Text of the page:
A second explanation focuses on the machismo of the regimes. As I have argued at more length elsewhere, the substantial disparity between the Cuban leader-ship’s rhetoric and its actual policies toward women calls into question the notion that a chief objective of the Revolution was to ensure full equality between the sexes. 16 The governments in Cuba and Vietnam both had many opportunities to assure women equal access to political positions and leadership roles through fair, noncoercive measures. These regimes could have given women a voice in telling political decisions. In fact, however, the governments repeatedly failed to take the fundamental steps necessary to transform the rhetoric of equality into political reality.
For its part, the Castro leadership consistently concerned itself more with augmenting the size of the labor force than with achieving equality between the sexes. 17 Bringing women into the work force meant eradicating prerevolutionary attitudes that stressed the traditional role of women in the home. Traditional culture thus hindered the government’s revolutionary goals. Hence, Cuban leaders created the FMC to mobilize women and to inculcate new attitudes throughout society that were more appropriate for the state’s objectives.
The leadership itself, however, never relinquished its own traditional view of women’s role in politics and society. Fidel Castro himself was perhaps too much the caudillo, the gun-carrying, jeep-driving, cigar-smoking macho, to revamp his own basic attitudes toward women. As Carlos Alberto Montaner observed: “[The government would have to] concoct a different mythology, adopt other manners, and castrate the revolution…[T]he revolutionary thing would be to eradicate the masculine accent, the machismo style which rules over Cuba’s public life….But that would be like asking for a different revolution.” 18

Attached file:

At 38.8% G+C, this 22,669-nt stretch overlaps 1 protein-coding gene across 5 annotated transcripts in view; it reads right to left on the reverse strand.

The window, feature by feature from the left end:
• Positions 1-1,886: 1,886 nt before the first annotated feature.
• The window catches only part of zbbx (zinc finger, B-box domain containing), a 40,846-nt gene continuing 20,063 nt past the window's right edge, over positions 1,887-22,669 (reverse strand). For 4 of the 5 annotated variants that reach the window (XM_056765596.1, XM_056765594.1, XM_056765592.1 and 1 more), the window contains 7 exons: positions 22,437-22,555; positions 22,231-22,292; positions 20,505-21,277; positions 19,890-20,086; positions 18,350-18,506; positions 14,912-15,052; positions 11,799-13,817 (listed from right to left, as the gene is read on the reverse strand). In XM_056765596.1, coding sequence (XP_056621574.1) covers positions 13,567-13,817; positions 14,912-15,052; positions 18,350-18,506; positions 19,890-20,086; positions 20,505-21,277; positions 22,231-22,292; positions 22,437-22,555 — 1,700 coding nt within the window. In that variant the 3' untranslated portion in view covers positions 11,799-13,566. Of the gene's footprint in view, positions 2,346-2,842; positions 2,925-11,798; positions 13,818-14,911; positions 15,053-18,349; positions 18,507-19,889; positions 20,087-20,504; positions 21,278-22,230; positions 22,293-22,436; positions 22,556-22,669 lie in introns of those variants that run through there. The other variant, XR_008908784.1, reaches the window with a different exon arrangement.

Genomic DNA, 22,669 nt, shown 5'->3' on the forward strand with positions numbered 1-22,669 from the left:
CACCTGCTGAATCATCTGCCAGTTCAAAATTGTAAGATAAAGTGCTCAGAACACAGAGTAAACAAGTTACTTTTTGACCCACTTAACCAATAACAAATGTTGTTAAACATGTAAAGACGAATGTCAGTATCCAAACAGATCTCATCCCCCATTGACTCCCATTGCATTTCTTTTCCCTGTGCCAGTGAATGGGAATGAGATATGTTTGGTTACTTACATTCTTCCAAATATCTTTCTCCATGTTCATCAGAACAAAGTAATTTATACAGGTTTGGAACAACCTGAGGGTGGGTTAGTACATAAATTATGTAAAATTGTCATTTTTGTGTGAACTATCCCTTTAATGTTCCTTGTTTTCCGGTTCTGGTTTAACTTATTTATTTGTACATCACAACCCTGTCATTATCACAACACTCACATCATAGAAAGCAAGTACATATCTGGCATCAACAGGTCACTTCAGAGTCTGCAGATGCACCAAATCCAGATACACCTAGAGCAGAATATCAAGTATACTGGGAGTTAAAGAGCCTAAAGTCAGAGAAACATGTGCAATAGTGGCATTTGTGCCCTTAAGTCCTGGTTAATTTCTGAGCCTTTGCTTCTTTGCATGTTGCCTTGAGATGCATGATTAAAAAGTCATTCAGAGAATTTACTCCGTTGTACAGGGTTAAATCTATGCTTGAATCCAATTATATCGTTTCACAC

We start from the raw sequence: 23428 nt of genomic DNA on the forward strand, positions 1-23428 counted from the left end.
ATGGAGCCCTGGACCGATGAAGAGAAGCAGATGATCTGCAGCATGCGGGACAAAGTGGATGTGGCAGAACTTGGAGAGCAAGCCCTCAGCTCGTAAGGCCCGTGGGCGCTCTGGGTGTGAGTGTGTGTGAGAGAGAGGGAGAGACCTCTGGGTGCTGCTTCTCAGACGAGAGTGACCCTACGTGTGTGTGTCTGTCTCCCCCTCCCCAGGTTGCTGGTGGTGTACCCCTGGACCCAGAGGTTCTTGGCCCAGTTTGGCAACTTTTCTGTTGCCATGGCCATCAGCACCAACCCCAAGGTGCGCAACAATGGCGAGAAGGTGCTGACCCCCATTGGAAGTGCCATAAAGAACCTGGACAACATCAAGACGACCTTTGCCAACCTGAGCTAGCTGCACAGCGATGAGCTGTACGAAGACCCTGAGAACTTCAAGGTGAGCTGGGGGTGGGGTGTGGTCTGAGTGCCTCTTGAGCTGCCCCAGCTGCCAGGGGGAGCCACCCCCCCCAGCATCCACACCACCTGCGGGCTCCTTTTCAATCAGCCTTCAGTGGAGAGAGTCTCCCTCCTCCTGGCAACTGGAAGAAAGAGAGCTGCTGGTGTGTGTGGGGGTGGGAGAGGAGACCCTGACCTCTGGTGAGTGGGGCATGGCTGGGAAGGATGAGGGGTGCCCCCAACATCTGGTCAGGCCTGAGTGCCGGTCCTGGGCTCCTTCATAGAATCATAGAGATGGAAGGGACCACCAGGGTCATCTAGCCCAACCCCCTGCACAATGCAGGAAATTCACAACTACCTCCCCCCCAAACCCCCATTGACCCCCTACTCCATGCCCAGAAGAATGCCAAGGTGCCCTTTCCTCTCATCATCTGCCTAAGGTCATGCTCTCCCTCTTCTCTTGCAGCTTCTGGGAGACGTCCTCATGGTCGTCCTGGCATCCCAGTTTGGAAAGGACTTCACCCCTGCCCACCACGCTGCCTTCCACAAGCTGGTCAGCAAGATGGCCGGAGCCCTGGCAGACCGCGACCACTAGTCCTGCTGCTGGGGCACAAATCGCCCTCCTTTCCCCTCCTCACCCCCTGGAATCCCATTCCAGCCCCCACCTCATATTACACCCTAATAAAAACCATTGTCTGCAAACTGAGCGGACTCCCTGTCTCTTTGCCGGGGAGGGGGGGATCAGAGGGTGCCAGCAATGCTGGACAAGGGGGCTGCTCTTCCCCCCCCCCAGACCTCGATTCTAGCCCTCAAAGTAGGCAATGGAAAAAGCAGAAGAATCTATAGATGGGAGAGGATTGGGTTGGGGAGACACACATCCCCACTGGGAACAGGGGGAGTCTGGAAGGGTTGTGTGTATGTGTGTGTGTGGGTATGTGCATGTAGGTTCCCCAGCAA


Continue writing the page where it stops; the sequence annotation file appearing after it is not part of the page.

Likewise in Vietnam, the regime certainly used seductive rhetoric in promoting women’s issues. It certainly gained workers and fighters, but it displayed no commitment to truly empowering women. Few avenues provided women real access to the political arena. Alexis de Tocqueville, writing on the French Revolution, argued that France after the revolution appeared very much like France before the revolution. Culture—values, attitudes, beliefs, traditions— had changed very little. Similarly, in gender relations the term “continuity” describes modern Vietnam more appropriately than the word “revolutionary.”
Crisis—especially after 1984 in Vietnam and 1991 in Cuba—further diminished attention to women’s concerns. As economic difficulties became dire, both regimes turned to the tasks of consolidating and maintaining their power and averting economic disaster. With so few women in leadership positions able to hold the regimes to their ideals and promises, gender issues naturally fell to the wayside.
It may also be the case that women themselves have continued to view their roles in fundamentally traditional terms. Polls in Cuba and Vietnam have revealed that women choose to subordinate politics to home and family. Le Thi, a noted revolutionary and the former director of the Women’s Center in Hanoi, recently wrote an article in which she called on women to take on their “natural functions.” She argued that men, naturally and appropriately, should manage the political affairs of state. Neither revolutionary Cuba nor revolutionary Vietnam has truly revolutionized the long-enduring view in those soci-ety’s that men should control the public domain, while women occupy themselves with the private. 19
WOMEN AND POST-COLD WAR SOCIETY
In the case of Vietnam, the economic transition has had a complex and contradictory impact on women. Since women continue to dominate the agricultural sector, the transition to the free market system has provided rural women with slightly more access to capital. Agricultural exports—primarily rice—earn much hard currency for Vietnam. By working in agriculture, women have independent, though limited, access to hard currency that they lacked when more doctrinaire Marxist policies were in effect.